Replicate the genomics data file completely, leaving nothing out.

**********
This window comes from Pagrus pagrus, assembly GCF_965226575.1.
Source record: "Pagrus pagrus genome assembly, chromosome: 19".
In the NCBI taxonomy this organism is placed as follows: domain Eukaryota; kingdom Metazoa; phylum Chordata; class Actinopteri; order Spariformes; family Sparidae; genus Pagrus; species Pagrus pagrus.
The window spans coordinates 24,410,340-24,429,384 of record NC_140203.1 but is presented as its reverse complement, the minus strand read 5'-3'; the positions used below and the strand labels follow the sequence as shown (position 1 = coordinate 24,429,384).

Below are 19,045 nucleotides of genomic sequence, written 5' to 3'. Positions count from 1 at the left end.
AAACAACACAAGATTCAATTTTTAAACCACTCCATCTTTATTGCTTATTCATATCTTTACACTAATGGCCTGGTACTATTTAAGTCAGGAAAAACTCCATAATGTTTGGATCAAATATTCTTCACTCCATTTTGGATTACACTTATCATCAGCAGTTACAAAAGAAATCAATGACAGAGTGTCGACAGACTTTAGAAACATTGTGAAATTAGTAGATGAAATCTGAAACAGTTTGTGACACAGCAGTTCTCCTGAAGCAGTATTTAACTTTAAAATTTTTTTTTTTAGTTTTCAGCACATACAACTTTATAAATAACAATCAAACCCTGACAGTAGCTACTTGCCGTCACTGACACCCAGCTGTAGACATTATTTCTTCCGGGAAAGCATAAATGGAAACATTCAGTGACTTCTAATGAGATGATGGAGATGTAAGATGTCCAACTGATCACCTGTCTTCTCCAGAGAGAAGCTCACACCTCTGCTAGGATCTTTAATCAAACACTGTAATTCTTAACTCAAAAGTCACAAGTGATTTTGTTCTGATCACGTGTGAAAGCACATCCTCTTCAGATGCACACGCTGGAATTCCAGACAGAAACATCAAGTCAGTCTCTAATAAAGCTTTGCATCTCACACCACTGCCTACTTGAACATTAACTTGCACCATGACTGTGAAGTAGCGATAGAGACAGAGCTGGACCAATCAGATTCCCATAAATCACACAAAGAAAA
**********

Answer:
This window comes from Pagrus pagrus, assembly GCF_965226575.1.
Source record: "Pagrus pagrus genome assembly, chromosome: 19".
In the NCBI taxonomy this organism is placed as follows: domain Eukaryota; kingdom Metazoa; phylum Chordata; class Actinopteri; order Spariformes; family Sparidae; genus Pagrus; species Pagrus pagrus.
The window spans coordinates 24,410,340-24,429,384 of record NC_140203.1 but is presented as its reverse complement, the minus strand read 5'-3'; the positions used below and the strand labels follow the sequence as shown (position 1 = coordinate 24,429,384).

Below are 19,045 nucleotides of genomic sequence, written 5' to 3'. Positions count from 1 at the left end.
AAACAACACAAGATTCAATTTTTAAACCACTCCATCTTTATTGCTTATTCATATCTTTACACTAATGGCCTGGTACTATTTAAGTCAGGAAAAACTCCATAATGTTTGGATCAAATATTCTTCACTCCATTTTGGATTACACTTATCATCAGCAGTTACAAAAGAAATCAATGACAGAGTGTCGACAGACTTTAGAAACATTGTGAAATTAGTAGATGAAATCTGAAACAGTTTGTGACACAGCAGTTCTCCTGAAGCAGTATTTAACTTTAAAATTTTTTTTTTTAGTTTTCAGCACATACAACTTTATAAATAACAATCAAACCCTGACAGTAGCTACTTGCCGTCACTGACACCCAGCTGTAGACATTATTTCTTCCGGGAAAGCATAAATGGAAACATTCAGTGACTTCTAATGAGATGATGGAGATGTAAGATGTCCAACTGATCACCTGTCTTCTCCAGAGAGAAGCTCACACCTCTGCTAGGATCTTTAATCAAACACTGTAATTCTTAACTCAAAAGTCACAAGTGATTTTGTTCTGATCACGTGTGAAAGCACATCCTCTTCAGATGCACACGCTGGAATTCCAGACAGAAACATCAAGTCAGTCTCTAATAAAGCTTTGCATCTCACACCACTGCCTACTTGAACATTAACTTGCACCATGACTGTGAAGTAGCGATAGAGACAGAGCTGGACCAATCAGATTCCCATAAATCACACAAAGAAAA